I just read an article in the German newspaper FAZ saying that Silicon Valley is back. The article talks about Apple mainly, also mentioning a few well-known others such as Oracle, Intel, EA and – at least one that is not that well-known to the public – NetApps. This article is one more proof of how little people in Europe understand the high-tech center around San Jose, now spreading further north into San Francisco as well.

Why is it so difficult for Europeans to understand the Valley?

From my own experience having lived and worked there for a few years there are many reasons why authors like the above one have a hard time understanding it.

  • Opportunities come and go — and many more go. One has to accept that and be willing to move on. No harm to try things out many times. It is simply not possible to foresee where the route will lead when you start. This is difficult for many Europeans to accept as they tend to be more long-term in thinking and planning, and accepting a lot of uncertainty as normal is hard for them.
  • Total focus. When you work for a startup that needs to create value and reach milestones quickly there is no time to do anything else really. I had to work on weekends to reach a set beta milestone and we even introduced shift work in R&D. We also needed to use the -then limited – office space effectively. Now imagine what would happen if you did that in Europe? You might easily be sued for exploiting your knowledge workers. In Silicon Valley each employee in a startup has stock options, so is part-owner in the company, and reaching an exit (trade sale or IPO) will mean lots of money for everybody. So no-one would be bothered about working even harder when necessary.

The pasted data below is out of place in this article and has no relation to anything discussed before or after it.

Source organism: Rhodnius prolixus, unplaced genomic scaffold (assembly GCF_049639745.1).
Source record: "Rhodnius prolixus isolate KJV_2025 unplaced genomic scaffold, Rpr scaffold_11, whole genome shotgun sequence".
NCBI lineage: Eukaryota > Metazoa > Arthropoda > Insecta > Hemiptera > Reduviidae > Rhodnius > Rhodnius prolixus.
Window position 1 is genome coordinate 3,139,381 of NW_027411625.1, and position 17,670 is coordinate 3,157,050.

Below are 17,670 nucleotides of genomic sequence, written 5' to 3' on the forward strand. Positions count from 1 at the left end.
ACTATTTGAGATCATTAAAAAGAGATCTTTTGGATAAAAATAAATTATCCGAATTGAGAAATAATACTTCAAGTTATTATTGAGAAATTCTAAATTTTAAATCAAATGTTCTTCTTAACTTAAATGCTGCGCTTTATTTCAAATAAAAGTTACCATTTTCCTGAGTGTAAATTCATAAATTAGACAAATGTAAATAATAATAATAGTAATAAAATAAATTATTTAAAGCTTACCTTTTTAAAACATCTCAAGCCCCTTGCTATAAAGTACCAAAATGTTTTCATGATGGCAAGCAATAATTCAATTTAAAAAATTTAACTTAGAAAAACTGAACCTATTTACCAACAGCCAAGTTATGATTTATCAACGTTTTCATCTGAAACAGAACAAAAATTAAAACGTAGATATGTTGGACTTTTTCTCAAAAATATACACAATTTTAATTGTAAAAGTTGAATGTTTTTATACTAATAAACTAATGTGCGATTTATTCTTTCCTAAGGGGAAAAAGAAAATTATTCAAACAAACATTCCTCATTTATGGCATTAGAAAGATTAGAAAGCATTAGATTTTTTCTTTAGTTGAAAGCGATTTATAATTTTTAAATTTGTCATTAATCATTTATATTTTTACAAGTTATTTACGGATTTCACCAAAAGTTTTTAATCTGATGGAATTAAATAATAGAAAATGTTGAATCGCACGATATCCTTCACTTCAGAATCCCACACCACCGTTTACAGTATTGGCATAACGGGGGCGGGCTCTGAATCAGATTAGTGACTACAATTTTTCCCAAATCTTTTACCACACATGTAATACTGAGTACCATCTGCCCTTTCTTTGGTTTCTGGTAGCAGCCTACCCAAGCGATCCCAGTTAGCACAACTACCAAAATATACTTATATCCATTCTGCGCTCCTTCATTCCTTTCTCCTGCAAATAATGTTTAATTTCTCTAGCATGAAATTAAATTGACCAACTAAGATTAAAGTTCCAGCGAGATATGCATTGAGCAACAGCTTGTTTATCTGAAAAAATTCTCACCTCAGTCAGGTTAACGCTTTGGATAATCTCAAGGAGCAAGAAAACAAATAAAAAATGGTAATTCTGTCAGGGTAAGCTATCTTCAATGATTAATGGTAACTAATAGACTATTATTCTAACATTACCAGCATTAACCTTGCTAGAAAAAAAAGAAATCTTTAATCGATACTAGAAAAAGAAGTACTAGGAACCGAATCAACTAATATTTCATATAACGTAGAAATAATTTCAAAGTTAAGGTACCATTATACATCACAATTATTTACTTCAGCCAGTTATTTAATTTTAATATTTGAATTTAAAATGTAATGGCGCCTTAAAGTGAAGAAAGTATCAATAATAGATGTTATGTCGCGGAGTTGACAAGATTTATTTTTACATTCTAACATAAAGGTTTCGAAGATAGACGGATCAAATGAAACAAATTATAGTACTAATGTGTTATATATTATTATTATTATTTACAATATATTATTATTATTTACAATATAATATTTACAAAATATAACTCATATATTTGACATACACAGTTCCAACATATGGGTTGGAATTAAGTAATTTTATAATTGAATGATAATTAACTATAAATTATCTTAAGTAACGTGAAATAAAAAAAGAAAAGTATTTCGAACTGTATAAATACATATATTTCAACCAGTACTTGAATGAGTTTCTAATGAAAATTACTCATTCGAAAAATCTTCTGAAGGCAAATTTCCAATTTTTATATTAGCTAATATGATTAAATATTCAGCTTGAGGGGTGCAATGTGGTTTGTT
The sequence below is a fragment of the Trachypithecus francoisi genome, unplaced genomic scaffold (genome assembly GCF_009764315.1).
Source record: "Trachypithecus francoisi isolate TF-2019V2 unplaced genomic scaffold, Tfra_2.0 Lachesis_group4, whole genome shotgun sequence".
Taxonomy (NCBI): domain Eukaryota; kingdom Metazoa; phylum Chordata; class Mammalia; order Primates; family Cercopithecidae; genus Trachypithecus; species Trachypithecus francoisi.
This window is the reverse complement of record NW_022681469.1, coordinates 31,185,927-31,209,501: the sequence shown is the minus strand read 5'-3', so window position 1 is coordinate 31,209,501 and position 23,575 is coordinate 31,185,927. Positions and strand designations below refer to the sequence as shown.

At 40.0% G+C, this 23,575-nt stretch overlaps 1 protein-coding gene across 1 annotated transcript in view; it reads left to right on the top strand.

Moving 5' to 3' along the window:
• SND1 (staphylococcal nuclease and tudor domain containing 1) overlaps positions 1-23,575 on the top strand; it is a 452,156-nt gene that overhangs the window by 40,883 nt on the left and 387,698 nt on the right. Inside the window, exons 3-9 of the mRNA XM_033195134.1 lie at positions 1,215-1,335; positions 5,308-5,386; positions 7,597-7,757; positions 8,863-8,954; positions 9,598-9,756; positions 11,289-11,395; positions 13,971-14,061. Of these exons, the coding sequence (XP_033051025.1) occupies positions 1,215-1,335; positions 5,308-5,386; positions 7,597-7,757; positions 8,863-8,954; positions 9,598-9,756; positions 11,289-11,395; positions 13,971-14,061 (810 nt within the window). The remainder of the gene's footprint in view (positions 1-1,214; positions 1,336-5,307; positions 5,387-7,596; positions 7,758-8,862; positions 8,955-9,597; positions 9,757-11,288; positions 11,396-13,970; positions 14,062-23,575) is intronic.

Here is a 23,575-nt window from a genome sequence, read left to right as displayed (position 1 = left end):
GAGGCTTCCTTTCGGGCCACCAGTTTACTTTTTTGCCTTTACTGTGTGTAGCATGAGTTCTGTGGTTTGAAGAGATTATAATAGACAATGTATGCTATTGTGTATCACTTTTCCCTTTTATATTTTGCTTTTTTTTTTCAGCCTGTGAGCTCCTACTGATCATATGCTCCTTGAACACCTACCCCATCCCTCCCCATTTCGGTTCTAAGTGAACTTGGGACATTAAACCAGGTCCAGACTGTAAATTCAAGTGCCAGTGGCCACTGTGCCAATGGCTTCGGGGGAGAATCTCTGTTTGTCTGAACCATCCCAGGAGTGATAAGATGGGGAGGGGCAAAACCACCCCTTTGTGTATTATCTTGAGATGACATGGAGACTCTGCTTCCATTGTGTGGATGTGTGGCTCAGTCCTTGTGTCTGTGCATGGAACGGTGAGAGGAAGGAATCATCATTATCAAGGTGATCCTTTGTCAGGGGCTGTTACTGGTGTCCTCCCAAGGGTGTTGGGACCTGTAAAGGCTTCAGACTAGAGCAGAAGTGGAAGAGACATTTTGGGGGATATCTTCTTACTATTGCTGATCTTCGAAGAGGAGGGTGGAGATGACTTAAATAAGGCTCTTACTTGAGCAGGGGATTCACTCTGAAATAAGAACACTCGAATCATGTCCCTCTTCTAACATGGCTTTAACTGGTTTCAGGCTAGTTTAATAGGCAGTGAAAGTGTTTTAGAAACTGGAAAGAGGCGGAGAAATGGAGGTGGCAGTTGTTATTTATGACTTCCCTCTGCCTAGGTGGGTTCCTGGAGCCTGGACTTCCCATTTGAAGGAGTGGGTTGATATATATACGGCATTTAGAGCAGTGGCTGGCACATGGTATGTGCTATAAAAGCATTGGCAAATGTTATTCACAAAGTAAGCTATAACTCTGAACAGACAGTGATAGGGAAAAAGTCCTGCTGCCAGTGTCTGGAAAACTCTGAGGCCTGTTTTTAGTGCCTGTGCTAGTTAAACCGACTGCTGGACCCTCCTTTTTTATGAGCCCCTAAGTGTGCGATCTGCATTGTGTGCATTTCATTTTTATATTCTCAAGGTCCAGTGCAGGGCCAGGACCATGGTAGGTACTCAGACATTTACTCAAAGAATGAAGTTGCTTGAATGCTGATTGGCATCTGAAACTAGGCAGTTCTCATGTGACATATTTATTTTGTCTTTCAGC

• Stock options. This is partly a funny one. I have seen many European startups where only the management has stock options and the other employees, regardless of how important they might be for the company, did not receive any, but also did not get bothered about it at all. Unthinkable in the Valley. A startup would not be able to hire any good people without stock options, in fact probably no-one even slightly qualified would join them. Now how’s that for a difference? :-)
  • Infrastructure. This is one of the historically strong points of the Valley. You have the ideal setup for a startup industry: venture capital/angel investors, startup experienced lawyers, top universities (Stanford, Berkeley plus other very practical industry-focused educational facilities), real estate owners providing lots of office space, local airports (San Jose, Oakland, San Francisco), networking events and associations, established high-tech firms (Oracle, Intel,  HP, Apple, Cisco, EMC, EA, eBay, Google, Applied Materials, LSI Logic, Symantec), government facilities (NASA Ames, Moffett Field)
  • Talent. Due to its worldwide reputation, Silicon Valley attracts some of the smartest and most qualified engineers and marketing experts. One has to also mention here the huge amount of Indians and Chinese who build the engineering human resources backbone. Smart immigration politics have enabled Silicon Valley to build links to China and India like no other area. Europe cannot compete here at all.
  • Attitude. These immigrants show a totally different risk-taking mentality, being used to working hard and to constantly trying new things. Something that I also experienced and highly appreciated was the great weather (practically always sunshine and blue sky all year around), which has a very positive mental effect on you: I think people are simply more positive thinking and willing to take more risk due to that mental state. I bet this could be proven as well if someone would investigate it.